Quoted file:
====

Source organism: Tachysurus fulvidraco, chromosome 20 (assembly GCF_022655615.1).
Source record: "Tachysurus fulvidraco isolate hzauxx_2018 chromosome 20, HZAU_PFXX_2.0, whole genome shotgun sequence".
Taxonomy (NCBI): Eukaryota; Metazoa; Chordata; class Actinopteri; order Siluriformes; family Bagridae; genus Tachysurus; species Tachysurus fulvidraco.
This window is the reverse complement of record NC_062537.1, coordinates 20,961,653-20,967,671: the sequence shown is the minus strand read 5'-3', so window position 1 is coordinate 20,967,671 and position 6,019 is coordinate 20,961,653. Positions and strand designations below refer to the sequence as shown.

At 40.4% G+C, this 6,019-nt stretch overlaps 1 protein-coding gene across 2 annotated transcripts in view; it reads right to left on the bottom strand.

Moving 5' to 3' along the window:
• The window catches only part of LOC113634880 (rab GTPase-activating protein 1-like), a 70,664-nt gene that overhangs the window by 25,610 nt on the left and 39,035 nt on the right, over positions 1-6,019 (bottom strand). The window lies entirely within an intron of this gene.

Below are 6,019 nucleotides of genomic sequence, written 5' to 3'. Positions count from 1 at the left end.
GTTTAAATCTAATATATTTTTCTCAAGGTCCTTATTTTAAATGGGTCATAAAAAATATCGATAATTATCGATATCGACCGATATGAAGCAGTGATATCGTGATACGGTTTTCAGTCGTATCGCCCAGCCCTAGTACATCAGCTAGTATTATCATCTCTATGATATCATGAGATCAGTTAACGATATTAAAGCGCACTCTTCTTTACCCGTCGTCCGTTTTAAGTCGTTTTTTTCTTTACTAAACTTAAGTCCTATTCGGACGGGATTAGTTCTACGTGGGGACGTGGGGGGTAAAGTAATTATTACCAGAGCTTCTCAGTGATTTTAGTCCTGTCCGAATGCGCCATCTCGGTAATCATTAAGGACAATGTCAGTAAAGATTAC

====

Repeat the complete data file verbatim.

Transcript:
Source organism: Tachysurus fulvidraco, chromosome 20 (assembly GCF_022655615.1).
Source record: "Tachysurus fulvidraco isolate hzauxx_2018 chromosome 20, HZAU_PFXX_2.0, whole genome shotgun sequence".
Taxonomy (NCBI): Eukaryota; Metazoa; Chordata; class Actinopteri; order Siluriformes; family Bagridae; genus Tachysurus; species Tachysurus fulvidraco.
This window is the reverse complement of record NC_062537.1, coordinates 20,961,653-20,967,671: the sequence shown is the minus strand read 5'-3', so window position 1 is coordinate 20,967,671 and position 6,019 is coordinate 20,961,653. Positions and strand designations below refer to the sequence as shown.

At 40.4% G+C, this 6,019-nt stretch overlaps 1 protein-coding gene across 2 annotated transcripts in view; it reads right to left on the bottom strand.

Moving 5' to 3' along the window:
• The window catches only part of LOC113634880 (rab GTPase-activating protein 1-like), a 70,664-nt gene that overhangs the window by 25,610 nt on the left and 39,035 nt on the right, over positions 1-6,019 (bottom strand). The window lies entirely within an intron of this gene.

Below are 6,019 nucleotides of genomic sequence, written 5' to 3'. Positions count from 1 at the left end.
GTTTAAATCTAATATATTTTTCTCAAGGTCCTTATTTTAAATGGGTCATAAAAAATATCGATAATTATCGATATCGACCGATATGAAGCAGTGATATCGTGATACGGTTTTCAGTCGTATCGCCCAGCCCTAGTACATCAGCTAGTATTATCATCTCTATGATATCATGAGATCAGTTAACGATATTAAAGCGCACTCTTCTTTACCCGTCGTCCGTTTTAAGTCGTTTTTTTCTTTACTAAACTTAAGTCCTATTCGGACGGGATTAGTTCTACGTGGGGACGTGGGGGGTAAAGTAATTATTACCAGAGCTTCTCAGTGATTTTAGTCCTGTCCGAATGCGCCATCTCGGTAATCATTAAGGACAATGTCAGTAAAGATTAC